Szentkuthy died in 1988, leaving the final part of Orpheus unfinished. Some fragments of it were published posthumously as In the Footsteps of Eurydice (1993).


In the twenty-first century, Szentkuthy is generally acknowledged as one of the major innovative Hungarian novelists of the 20th century. His influence has extended to many contemporary authors, such as Péter Esterházy and Péter Nádas, while some critics consider him a forerunner of postmodernism.[citation needed] At the same time, Szentkuthy's oeuvre remains largely unknown to the wider English-speaking public, though a recent English translation and laudatory reviews in the Guardian,[7] the Los Angeles Review of Books,[8] and Tropes of Tenth Street[9] have considerably remedied that. Additionally, in December 2013, Szentkuthy's Marginalia on Casanova was chosen by Nicholas Lezard of The Guardian as one of the best books of the year.[10] In Europe, Szentkuthy's work has received more widespread and consistent attention, and at least one or more of his works have been translated annually since 1990. Yet, with only one monograph (József J. Fekete, P.O.S.T) and two doctoral theses devoted to his works, he is one of the most under-researched Hungarian writers, but some critics in France and elsewhere regard him to be as significant as Marcel Proust.[citation needed]

The Petőfi Literary Museum in Budapest has an archive of Szentkuthy's manuscripts which contain unpublished work, including approximately 80–100,000 pages of a sealed diary (1930s–1988). The first part of the diary (1930s–1947) opened to researchers in 2013, the 25th anniversary of his death, and the second part (1948–1988) will be opened in 2038. Szentkuthy professed that the diary is his 'real' work, hence the opening of it should prove illuminating.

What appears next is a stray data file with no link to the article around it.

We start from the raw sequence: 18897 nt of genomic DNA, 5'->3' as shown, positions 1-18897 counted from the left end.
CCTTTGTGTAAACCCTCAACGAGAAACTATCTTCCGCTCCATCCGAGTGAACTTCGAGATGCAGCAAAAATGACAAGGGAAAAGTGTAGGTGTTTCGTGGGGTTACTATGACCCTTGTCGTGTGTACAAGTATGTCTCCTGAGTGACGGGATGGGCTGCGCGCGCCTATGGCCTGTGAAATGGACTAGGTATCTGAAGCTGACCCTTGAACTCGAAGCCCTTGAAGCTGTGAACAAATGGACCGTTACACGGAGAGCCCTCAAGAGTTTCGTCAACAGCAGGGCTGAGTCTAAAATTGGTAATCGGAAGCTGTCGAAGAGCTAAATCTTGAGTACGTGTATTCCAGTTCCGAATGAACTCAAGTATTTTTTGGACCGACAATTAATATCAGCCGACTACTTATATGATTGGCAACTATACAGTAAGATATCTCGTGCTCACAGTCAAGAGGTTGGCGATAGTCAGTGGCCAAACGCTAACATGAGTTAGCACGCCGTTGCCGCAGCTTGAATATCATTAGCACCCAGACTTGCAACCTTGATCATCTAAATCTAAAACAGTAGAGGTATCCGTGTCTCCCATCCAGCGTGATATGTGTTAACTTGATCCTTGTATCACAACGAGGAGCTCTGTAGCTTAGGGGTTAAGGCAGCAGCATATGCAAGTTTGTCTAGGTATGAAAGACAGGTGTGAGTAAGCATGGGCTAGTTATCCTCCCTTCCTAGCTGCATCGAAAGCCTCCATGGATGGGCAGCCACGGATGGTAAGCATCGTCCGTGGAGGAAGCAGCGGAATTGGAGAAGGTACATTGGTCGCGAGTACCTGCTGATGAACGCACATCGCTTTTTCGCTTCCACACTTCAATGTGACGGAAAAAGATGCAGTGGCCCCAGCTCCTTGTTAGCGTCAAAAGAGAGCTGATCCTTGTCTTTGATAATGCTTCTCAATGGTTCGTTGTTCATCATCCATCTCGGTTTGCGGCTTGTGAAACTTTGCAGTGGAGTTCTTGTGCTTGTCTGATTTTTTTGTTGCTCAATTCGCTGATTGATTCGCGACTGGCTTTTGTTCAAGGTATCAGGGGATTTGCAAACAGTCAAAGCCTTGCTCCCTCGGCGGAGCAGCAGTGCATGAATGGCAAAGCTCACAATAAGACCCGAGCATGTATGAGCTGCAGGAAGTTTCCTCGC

Awards and honors[edit]

Selected bibliography[edit]

Novels and novel-essays[edit]

  • Prae (1934; 1980; 2004)
    • Prae: Vol. 1, trans. Tim Wilkinson (Contra Mundum Press, 2014)
    • Prae: Vol. 2, trans. Erika Mihálycsa (Contra Mundum Press, 2022)
  • Fejezet a szerelemről (1936; 1984). Chapter on Love, trans. Erika Mihálycsa (Contra Mundum Press, 2020)
  • Fekete Orpheus-füzetek (1939–1942). Black Orpheus Booklets; later included in St. Orpheus Breviary
    • 1. Széljegyzetek Casanovához (1939; 2008). Marginalia on Casanova, trans. Tim Wilkinson (Contra Mundum Press, 2012)
    • 2. Fekete Reneszánsz (1939). Black Renaissance, trans. Tim Wilkinson (Contra Mundum Press, 2018)
    • 3. Eszkoriál (1940)
    • 4. Europa minor (1941)
    • 5. Cynthia (1941)
    • 6. Vallomás és bábjáték (1942). Confession and Puppet Show
  • Divertimento. Változatok Wolfgang Amadeus Mozart életére (1957; 1976; 1998; 2006). Variations on the Life of W. A. Mozart
  • Doktor Haydn (1959; 1979; 2009)
  • Burgundi krónika (1959; 1978). Burgundy Chronicle
  • Hitvita és nászinduló: Wittenberg, Bizánc (1960). Religious Debate and Wedding March: Wittenberg and Byzantium